Books by Colin Dexter

THE REMORSEFUL DAY by Colin Dexter
MYSTERY & CRIME
Released: Feb. 1, 2000

Dexter (Death is Now My Neighbor, 1997, etc.) draws a brilliantly realized series to a close by relying on the irascible Morse's extraordinary —capacity of thinking laterally, vertically, and diagonally.— This time, though, Morse seems reluctant to get involved in the unsolved year-old murder of 50-ish promiscuous nurse Yvonne Hamilton. Read full book review >

DEATH IS NOW MY NEIGHBOR by Colin Dexter
MYSTERY & CRIME
Released: March 1, 1997

The ferocious intelligence that always blazes out of Dexter's Oxford mysteries makes Lonsdale College, where two ambitious candidates are jockeying to replace the retiring Master, a logical focus for this one. Read full book review >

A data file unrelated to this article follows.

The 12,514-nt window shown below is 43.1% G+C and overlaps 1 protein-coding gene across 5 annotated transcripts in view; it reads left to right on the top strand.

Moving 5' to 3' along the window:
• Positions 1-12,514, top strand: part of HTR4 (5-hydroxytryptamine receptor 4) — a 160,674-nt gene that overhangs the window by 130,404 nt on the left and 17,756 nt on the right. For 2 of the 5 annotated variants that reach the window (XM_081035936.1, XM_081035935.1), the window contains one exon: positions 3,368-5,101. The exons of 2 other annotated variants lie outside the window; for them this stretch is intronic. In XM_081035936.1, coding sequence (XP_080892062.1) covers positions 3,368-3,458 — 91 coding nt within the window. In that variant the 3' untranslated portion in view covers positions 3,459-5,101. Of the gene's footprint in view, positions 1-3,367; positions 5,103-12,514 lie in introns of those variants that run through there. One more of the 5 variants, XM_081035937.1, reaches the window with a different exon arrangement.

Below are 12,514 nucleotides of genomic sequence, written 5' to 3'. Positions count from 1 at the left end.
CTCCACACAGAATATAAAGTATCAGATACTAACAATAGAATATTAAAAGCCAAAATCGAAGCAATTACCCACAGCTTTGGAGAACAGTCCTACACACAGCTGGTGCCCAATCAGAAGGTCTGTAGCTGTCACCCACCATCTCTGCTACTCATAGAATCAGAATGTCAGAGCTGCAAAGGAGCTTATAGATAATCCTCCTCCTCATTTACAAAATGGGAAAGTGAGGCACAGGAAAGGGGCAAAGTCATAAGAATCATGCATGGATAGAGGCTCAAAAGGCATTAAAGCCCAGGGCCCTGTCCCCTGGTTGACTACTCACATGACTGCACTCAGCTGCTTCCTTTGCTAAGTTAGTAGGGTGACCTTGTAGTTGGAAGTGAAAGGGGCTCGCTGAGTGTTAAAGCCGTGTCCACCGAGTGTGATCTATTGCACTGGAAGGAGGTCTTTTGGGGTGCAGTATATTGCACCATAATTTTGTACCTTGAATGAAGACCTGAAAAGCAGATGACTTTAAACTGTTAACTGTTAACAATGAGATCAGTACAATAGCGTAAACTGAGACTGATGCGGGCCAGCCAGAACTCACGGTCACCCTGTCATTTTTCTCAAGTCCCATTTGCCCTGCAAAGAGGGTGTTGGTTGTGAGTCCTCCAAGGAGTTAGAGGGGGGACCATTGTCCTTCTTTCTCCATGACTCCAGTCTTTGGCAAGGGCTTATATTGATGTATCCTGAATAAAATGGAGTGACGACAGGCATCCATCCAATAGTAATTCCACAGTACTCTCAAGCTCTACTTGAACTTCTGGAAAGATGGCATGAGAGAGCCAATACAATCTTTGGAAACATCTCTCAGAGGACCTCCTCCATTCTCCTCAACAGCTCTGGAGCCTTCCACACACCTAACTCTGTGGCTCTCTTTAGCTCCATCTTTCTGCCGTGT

MORSE'S GREATEST MYSTERY by Colin Dexter
MYSTERY & CRIME
Released: Dec. 1, 1995

Eleven stories, including six featuring irascible, imposingly well-read Inspector Morse. Read full book review >

THE DAUGHTERS OF CAIN by Colin Dexter
MYSTERY & CRIME
Released: April 1, 1995

Inimitably cantankerous Chief Inspector Morse—in his 11th stint—takes over a case that seems utterly straightforward (though it baffled the colleague he relieved): the murder of a retired Oxford historian who found out too much about the drug- related suicide of one of his neighbors in Wolsey College. Read full book review >

THE WAY THROUGH THE WOODS by Colin Dexter
MYSTERY & CRIME
Released: April 1, 1993

Vacationing Chief Inspector Morse's eye is caught by a Times story about an anonymous poem evidently referring to the year-old disappearance of Swedish student Karin Eriksson. Read full book review >

THE JEWEL THAT WAS OURS by Colin Dexter
MYSTERY & CRIME
Released: April 1, 1992

For Dexter, a decidedly conventional outing, this one involving an American tour group and their Oxford guides and Inspector Morse's investigation into who among them pilfered the Wolvercote Jewel, a Saxon buckle that Mrs. Laura Stratton was planning on presenting to the Ashmolean Museum. Read full book review >